Seattle -- When protestors smashed windows at a federal courthouse and vandalized property in Seattle last May Day, 23-year-old Ktee Olejnik and 24-year-old Matt Duran were not among them.
Olejnik, an Olympia waitress, and Duran, a former information technology specialist, were 60 miles away from the mayhem unleashed by anarchist protestors dressed in black. But two months later they got a surprise.
“It was really, really shocking. I was walking to work and an FBI agent popped out of a car and handed me paperwork, told me to show up to court,” Duran said.
"I didn't even know what it was about,” Olejnik said, “I was confused about what the government could want from me."
They’d been subpoenaed to testify before a federal grand jury.
"Wanting to know if I was at May Day and if I knew what had happened, but we very early on let them know that I had no idea, under the penalty of perjury,” Olejnik said.
“What it turned out they wanted to know was if people I may or may not be acquainted with, what their political beliefs were, who they lived with and who their friends were,” she said.
Olejnik and Duran said they did not know about the violence planned for Seattle, but they are both self-described activists and may have come to the attention of the U.S. Attorney’s office because of their political orientation and their network of friends.
“I do identify as an anarchist,” Duran said.
“I have a lot of anarchist beliefs,” Olejnik said, “but semantically I don’t identify as an anarchist,” she said.
It was enough to first put them in the federal spotlight, and then, when they defied the grand jury, to land them in prison at the Federal Detention Center in SeaTac last September, not charged with a crime, but for what’s called “civil contempt of court.”
"The idea is that you are being held in confinement in order to attempt to coerce you into doing what the court has asked,” said Seattle attorney, Kim Gordon, who represents Duran.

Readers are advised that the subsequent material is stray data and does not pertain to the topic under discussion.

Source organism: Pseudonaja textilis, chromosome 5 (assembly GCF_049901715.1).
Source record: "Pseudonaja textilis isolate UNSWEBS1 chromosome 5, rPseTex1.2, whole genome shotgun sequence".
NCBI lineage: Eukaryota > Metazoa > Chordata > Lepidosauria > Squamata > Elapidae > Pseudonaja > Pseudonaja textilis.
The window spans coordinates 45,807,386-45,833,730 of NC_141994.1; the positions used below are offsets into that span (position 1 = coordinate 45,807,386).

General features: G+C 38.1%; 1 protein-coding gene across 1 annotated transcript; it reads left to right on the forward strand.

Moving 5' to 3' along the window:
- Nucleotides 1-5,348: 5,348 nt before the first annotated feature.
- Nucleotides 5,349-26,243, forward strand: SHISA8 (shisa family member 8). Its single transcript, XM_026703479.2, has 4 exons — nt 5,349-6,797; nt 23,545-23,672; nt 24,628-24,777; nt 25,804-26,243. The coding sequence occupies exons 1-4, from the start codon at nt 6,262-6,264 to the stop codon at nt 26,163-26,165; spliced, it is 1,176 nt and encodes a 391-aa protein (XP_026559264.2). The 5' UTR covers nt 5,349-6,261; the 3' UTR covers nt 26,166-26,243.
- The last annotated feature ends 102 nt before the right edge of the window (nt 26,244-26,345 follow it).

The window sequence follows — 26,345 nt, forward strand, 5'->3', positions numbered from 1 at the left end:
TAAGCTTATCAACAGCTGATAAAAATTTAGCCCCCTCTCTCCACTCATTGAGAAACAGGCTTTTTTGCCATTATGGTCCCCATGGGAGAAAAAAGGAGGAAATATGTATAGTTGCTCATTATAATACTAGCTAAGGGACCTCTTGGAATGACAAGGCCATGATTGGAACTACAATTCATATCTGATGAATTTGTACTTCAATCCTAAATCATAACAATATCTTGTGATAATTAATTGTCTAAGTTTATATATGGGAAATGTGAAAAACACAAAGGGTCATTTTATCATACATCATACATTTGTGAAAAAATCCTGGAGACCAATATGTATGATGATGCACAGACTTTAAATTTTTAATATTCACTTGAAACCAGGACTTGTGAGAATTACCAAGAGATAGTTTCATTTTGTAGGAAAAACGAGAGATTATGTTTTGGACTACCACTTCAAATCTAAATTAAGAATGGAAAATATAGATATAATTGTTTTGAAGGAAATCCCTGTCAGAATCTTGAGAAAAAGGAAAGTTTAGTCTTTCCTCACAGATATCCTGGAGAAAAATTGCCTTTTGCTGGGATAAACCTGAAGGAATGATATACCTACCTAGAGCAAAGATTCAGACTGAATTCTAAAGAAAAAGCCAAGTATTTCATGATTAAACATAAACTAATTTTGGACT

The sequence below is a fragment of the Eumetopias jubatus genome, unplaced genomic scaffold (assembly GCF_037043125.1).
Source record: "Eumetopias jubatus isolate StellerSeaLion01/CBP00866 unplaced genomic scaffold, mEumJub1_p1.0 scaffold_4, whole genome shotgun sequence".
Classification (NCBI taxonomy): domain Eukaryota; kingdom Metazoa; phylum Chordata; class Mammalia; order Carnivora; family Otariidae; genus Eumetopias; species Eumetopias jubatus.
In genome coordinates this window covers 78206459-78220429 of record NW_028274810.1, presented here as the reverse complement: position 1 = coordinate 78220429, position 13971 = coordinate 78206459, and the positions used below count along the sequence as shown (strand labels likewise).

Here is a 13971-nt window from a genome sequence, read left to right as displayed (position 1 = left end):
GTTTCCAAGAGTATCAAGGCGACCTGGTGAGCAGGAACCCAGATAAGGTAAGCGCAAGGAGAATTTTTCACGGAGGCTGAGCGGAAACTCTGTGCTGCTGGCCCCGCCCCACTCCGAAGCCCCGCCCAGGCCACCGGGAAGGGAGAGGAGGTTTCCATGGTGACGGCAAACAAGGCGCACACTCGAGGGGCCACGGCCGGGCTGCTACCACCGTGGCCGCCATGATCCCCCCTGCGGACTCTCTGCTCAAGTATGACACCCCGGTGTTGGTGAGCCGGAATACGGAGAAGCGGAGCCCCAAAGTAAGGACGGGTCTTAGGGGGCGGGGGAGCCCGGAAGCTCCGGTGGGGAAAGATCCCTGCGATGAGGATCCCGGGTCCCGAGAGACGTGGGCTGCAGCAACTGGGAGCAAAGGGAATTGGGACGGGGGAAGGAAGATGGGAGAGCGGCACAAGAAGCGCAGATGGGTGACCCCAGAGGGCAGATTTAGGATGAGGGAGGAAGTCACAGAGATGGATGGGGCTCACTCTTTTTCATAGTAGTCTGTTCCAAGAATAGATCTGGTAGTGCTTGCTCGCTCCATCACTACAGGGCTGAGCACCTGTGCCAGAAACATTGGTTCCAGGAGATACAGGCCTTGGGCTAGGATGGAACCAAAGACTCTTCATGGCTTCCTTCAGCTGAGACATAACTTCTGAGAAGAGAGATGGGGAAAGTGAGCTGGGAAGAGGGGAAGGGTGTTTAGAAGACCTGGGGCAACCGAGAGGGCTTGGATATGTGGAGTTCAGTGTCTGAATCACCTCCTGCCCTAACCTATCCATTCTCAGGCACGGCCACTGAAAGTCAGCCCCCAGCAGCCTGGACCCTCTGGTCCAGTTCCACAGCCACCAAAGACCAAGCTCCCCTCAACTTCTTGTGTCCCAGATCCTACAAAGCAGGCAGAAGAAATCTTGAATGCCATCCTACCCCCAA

The two would spend five months in prison, and not just in general population--but in and out of isolation.
“There is not a feeling in the world as torturous as isolation,” Duran said.
Olejnik said her 69 days in the Special Housing Unit left her a physical and emotional wreck.
“Solitary confinement is horrible, it’s the most intense feeling of isolation & dread,” Olejnik said.
On the outside, her Seattle attorney Jenn Kaplan fought to learn why Olejnik, a model prisoner, would get the kind of treatment usually reserved for the worst troublemakers.
"Perhaps it was to tighten the screws on her and make her more likely to testify," Kaplan said.
But neither would crack and give up their friends or identify anyone.
If they didn’t know what was going on and weren't part of it, why not answer the questions?
“It's a matter of principle to me. I don't ever want to be used as a tool or instrument to further prosecute people or to put people in prison,” Duran said.
The two were facing prison for the entire term of the grand jury -- up to 18 months. But in February, after five months in the FDC, a federal judge decided their confinement had crossed over from being coercive to being punitive. And he set them free.
That still may not be the end of it. Olejnik and Duran can still be charged with a crime -- criminal contempt of court -- until the statute of limitations runs out in February 2017.
"It's always present even if I am walking down the street, I could be picked up by the FBI or U.S. Marshals and taken away,” Duran said.
Grand jury investigations are secret and federal prosecutors declined requests for interviews. But in a statement last September after Duran and Olejnik were ordered to prison for civil contempt of court, U.S. Attorney Jenny Durkan said "no one is investigated for what they believe; investigations focus on actions that constitute a crime."